Indonesia has temporarily suspended the importation of Indian buffalo meat due to COVID-19 concerns.
- Indonesia has suspended imports of Indian buffalo meat
- Indian buffalo meat is a cheaper source of protein than Australian beef
- Indonesia has only imported 13,000 tonnes out of an 80,000 tonne quota in 2021
Indonesia has been consistently importing frozen Indian buffalo meat since 2016 in an effort to provide a cheaper alternative to the more expensive Australian beef.
On Tuesday, the head of government logistics agency Bulog told Indonesia’s parliament “due to the lockdown … plus the development of the COVID-19 virus in India … we temporarily stopped the [buffalo meat] import plan,” chief executive Budi Waseso said, according to Reuters.
The Indonesian Government had allocated import permits for 80,000 tonnes of buffalo meat this year, of which 13,000 tonnes had already landed prior to Ramadan.
But ABC Rural has been told the trade has now come to a complete halt.
Indonesian livestock consultant Robi Agustiar said on top of Bulog’s concern about COVID-19 potentially coming into the country on boxes, the pandemic in India had created serious issues in the supply chain.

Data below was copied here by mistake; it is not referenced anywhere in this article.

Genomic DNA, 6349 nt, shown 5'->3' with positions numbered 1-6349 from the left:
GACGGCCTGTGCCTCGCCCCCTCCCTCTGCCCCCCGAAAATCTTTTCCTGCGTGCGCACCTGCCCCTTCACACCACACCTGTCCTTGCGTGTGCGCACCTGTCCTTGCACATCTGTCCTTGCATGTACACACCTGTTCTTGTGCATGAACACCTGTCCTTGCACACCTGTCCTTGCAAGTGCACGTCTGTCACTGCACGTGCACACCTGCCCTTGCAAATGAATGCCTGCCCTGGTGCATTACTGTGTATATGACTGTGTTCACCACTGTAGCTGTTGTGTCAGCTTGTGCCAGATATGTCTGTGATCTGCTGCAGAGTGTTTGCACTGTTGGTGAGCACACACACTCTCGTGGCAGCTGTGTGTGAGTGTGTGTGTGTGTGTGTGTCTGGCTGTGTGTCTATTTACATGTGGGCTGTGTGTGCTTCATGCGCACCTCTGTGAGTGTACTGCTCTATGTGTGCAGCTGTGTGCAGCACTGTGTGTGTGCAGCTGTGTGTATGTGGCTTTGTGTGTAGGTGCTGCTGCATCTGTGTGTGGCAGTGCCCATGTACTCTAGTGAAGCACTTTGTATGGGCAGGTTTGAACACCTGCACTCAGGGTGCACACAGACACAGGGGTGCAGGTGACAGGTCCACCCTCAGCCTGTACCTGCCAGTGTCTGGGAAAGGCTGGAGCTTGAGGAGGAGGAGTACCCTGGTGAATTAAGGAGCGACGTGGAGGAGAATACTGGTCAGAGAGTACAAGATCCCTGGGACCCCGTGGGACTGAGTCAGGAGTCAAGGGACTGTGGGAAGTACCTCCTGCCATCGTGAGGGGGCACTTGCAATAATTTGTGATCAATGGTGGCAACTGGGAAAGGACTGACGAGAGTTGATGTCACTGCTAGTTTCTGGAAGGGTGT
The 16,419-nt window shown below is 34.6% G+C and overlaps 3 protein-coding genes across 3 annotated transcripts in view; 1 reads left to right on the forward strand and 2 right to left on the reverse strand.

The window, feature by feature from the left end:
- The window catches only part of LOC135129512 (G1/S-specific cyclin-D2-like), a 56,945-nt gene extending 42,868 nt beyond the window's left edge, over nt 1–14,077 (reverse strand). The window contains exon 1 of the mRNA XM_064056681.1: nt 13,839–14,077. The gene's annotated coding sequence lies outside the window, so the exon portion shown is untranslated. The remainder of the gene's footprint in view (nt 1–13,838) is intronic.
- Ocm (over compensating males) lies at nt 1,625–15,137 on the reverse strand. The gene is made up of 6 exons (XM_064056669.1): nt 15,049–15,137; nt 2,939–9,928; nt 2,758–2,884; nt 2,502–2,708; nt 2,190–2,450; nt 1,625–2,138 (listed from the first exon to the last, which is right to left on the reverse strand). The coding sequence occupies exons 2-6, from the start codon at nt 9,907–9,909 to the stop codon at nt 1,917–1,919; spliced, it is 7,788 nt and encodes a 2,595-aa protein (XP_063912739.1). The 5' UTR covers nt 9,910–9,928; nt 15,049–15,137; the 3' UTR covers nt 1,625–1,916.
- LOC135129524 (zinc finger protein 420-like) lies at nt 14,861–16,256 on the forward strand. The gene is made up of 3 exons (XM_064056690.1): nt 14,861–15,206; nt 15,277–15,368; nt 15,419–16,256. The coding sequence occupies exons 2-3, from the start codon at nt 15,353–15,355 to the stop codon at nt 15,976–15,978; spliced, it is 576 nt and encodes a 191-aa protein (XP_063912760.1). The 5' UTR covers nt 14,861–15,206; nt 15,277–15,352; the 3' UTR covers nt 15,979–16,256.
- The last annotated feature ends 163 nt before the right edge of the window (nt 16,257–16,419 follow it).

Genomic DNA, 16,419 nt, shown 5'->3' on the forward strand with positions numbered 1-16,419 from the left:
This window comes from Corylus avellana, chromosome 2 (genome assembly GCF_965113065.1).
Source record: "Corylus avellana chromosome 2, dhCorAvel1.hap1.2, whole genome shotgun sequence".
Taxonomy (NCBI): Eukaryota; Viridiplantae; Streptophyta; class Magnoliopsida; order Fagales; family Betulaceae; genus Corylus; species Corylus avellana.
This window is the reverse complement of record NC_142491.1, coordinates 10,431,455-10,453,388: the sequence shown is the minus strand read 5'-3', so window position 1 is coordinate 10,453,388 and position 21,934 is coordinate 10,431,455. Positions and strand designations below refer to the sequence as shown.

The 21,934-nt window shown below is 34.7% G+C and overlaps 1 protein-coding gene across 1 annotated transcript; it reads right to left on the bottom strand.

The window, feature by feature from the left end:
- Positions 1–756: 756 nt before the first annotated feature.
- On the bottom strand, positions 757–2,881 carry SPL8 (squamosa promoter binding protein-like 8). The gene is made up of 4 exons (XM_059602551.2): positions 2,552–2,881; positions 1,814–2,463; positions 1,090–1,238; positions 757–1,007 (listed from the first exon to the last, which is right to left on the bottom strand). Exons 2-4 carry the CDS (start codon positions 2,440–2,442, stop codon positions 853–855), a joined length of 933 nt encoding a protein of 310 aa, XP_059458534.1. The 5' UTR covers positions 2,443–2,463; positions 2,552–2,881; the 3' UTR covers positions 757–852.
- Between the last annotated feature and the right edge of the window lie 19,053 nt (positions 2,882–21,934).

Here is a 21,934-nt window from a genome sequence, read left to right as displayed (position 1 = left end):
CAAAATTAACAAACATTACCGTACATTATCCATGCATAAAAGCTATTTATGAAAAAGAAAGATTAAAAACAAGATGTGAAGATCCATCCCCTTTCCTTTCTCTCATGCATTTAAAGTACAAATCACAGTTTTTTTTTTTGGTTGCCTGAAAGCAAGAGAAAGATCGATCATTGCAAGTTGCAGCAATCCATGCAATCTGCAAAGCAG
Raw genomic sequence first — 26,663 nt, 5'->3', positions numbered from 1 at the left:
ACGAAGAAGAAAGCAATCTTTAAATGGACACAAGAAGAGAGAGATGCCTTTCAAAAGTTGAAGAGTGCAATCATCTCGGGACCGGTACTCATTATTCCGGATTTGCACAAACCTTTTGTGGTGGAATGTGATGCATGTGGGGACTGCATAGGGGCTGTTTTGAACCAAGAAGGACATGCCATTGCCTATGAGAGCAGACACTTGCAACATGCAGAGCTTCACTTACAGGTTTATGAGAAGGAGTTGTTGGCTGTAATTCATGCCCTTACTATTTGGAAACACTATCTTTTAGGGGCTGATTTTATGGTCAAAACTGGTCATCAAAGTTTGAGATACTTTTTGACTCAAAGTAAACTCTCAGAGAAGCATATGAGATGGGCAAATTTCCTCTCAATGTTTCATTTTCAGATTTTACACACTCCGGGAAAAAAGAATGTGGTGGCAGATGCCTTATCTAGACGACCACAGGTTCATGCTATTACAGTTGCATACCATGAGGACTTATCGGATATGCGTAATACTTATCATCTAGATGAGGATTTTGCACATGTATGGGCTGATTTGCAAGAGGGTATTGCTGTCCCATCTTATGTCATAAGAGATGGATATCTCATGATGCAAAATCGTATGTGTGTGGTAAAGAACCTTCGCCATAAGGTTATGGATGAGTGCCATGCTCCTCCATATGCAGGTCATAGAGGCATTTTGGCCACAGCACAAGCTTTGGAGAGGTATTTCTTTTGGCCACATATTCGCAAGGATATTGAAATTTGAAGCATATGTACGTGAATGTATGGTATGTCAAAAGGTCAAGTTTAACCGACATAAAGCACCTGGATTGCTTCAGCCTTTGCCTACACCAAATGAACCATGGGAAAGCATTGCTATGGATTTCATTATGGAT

“Bulog said they were finding port operations [in India] quite difficult and logistics from abattoirs to the ports [are being interrupted] due to COVID-19 cases,” he told ABC Rural.
Mr Agustiar said it was unclear how long the suspension would last, but predicted it could be at least three months before trade resumed.
There is sadly no end in sight to the COVID-19 wave in India, with the country last week recording a record number of daily deaths.
What does it mean for Australia?
Once seen as a potential threat to Australia’s long-running live export trade to Indonesia, frozen Indian buffalo meat has found its niche within wet market systems.
Sources said the suspension of Indian buffalo meat would create a gap in the market, but with boxed beef supplies from Australia and Brazil tight, it was likely the only real option for Indonesia would be to import cattle from Australia.
This would likely keep prices and demand high for cattle out of northern Australia, with feeder steers exported out of Darwin this month fetching up to $4.20 per kilogram.
“This is an opportunity for Australian cattle producers,” Mr Agustiar said.
“But with the price of Australian cattle so high … it’s still very hard for [Indonesian] feedlots to make a profit.”